Ministry of Foreign Affairs spokesperson Wang Wenbin placed the blame on the Australian side in a news conference. “The Chinese customs has since January detected many cases of live pests in timber imported from Australia” that could “gravely endanger China’s forestry production and ecological security,” he said.
The measure is the latest in a series of bans and other trade barriers — including shipments of lobsters held up in customs in recent days — targeting Australian goods. The measures are seen as part of a pressure campaign against Canberra as tensions mount over issues including the coronavirus pandemic.
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At the beginning of the year, the plan of a 62-year-old steel company in Central China’s Hunan province to upgrade its production line so it could forge a special type of steel almost ended before it even began.
Because of the Covid-19 pandemic, technicians from Germany and Austria were unable to come to China as planned to complete the installation and debugging of some of the crucial equipment needed for the line’s refit.
Unwilling to delay its plans, the company, Xiangtan Iron & Steel Co. Ltd. of Hunan Valin, got together with the local branch of China Mobile, Huawei Technologies Co. Ltd., and augmented reality (AR) startup HiAR to establish a 5G-driven AR network that would allow the foreign technicians to work on site without actually being on site.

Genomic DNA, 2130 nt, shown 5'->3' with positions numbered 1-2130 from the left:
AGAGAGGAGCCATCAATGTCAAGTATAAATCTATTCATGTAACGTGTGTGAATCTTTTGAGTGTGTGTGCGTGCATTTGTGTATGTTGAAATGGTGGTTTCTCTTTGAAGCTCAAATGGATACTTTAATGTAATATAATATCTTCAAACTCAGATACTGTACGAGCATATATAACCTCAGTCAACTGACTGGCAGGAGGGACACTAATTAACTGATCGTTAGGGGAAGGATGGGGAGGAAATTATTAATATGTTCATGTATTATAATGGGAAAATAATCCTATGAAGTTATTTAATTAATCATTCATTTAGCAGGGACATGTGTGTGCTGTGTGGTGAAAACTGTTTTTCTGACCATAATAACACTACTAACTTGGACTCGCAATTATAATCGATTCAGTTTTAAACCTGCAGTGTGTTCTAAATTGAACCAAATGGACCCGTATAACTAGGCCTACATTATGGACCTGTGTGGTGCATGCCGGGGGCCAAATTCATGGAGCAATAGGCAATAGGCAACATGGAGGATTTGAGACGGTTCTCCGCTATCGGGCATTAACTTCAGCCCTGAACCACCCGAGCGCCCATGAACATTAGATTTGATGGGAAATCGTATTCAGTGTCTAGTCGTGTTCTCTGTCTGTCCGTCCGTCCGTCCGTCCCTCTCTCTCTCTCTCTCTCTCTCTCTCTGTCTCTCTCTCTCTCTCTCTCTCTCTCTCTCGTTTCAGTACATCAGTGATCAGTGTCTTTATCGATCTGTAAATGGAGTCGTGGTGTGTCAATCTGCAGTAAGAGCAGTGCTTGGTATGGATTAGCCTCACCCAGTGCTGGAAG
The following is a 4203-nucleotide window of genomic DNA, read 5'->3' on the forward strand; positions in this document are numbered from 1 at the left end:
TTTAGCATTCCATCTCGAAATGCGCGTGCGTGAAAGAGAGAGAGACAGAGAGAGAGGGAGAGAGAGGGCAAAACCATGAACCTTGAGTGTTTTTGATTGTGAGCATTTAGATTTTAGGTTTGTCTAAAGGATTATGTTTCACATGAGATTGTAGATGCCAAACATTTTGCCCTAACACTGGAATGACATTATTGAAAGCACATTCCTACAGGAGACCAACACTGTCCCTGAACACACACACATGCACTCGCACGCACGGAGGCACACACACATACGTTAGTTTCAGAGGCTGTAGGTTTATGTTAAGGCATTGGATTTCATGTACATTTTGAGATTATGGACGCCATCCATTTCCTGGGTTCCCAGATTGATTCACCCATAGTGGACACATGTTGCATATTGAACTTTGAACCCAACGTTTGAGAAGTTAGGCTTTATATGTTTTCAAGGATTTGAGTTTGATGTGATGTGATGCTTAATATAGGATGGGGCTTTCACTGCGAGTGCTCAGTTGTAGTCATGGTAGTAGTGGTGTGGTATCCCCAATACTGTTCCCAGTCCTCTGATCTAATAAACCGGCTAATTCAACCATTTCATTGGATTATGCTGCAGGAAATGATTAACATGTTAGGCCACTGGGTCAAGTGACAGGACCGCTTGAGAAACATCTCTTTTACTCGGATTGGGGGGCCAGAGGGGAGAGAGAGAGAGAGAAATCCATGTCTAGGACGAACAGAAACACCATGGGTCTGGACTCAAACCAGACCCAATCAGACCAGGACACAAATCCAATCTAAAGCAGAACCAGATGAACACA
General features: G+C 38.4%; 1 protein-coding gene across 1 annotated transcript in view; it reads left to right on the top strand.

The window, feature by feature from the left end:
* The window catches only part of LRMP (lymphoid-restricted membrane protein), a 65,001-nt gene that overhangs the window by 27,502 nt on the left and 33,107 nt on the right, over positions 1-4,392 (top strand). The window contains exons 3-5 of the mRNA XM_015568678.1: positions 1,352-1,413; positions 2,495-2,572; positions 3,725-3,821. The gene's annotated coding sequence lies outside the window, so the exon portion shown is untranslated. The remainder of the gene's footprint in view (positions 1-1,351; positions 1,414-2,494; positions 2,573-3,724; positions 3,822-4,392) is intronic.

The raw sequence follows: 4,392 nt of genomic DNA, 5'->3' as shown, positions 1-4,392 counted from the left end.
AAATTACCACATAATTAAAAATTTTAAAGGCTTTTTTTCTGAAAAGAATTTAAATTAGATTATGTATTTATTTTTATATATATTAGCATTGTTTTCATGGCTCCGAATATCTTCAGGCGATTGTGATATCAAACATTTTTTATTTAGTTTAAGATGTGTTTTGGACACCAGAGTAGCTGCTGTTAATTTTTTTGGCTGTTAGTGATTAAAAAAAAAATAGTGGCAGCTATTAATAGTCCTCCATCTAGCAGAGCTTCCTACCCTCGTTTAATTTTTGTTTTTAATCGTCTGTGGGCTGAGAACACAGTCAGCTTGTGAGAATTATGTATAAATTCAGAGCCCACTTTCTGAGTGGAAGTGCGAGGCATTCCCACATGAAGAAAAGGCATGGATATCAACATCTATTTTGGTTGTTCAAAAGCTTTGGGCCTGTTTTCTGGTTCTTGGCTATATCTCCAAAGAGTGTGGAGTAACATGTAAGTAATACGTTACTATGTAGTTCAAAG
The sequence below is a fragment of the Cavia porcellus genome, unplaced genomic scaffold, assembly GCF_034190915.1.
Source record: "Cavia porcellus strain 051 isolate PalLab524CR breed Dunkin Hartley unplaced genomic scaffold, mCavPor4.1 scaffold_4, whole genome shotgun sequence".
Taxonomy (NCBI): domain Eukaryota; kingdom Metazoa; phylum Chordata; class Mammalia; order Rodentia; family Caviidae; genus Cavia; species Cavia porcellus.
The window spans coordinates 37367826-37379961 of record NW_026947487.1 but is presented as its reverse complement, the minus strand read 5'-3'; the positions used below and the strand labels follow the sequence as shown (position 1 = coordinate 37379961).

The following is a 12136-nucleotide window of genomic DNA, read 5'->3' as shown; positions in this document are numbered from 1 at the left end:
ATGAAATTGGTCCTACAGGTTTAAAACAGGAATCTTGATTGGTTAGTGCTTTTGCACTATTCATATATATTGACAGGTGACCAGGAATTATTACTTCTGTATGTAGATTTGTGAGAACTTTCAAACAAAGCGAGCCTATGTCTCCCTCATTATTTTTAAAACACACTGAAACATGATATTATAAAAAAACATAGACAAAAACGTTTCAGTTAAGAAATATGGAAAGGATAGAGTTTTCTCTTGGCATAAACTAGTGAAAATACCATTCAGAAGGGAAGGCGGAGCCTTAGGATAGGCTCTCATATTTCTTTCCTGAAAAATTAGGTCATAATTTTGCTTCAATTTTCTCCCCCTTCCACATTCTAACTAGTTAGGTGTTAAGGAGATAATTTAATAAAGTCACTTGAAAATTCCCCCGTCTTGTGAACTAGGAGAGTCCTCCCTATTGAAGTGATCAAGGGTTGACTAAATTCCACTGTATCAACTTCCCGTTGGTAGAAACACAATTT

Shell acquires full control of Chinese gas station joint venture
Royal Dutch Shell Plc acquired full control of one of its gas station joint ventures in China as the oil major doubles down on the fuel retailing market in the world’s second-largest economy.
Shell agreed to buy the stake it didn’t already own in Chongqing Doyen Shell Petroleum & Chemical Co. and completed the deal Oct. 19, a company representative said following a Bloomberg inquiry.
The oil major paid about 1 billion yuan ($149 million) for 51% of the joint venture, according to a person familiar with the matter. That marked the full exit of Chongqing Doyen Shuorun Petrochemical Group Ltd. from the gas station chain, which was founded in 2006.
Drug stores /
Two pharmacy chains dismiss talk of merger as ‘rumor’
Two Chinese drug store giants went on the defensive after Reuters reported they were in “advanced talks” to merge via a share swap that would create the country’s largest pharmacy operator by revenue.
Shenzhen-listed Yixintang Pharmaceutical Group Co. Ltd., based in Yunnan province, told the bourse in a statement late Monday that the report it would merge with Laobaixing Pharmacy Chain JSC (LBX Pharmacy) was “untrue” and that it has no information to disclose. Also Monday, LBX Pharmacy head Wang Li told reporters that the story was “not at all true, purely a rumor,” the Beijing News reported.
Chinese airline losses narrow in third quarter
China’s aviation industry continued suffering from the fallout of the Covid-19 pandemic with net losses extending into the third quarter, although reviving domestic business helped some companies return to the black.
The six largest listed airline companies in China reported a combined net loss of 42.9 billion yuan ($6.4 billion) for the first nine months this year, extending the 39 billion yuan net loss of the first half, company financial reports showed.
The top three state-owned carriers — Air China Ltd., China Eastern Airlines Co. Ltd. and China Southern Airlines Co. Ltd. — posted combined losses of 26.7 billion yuan.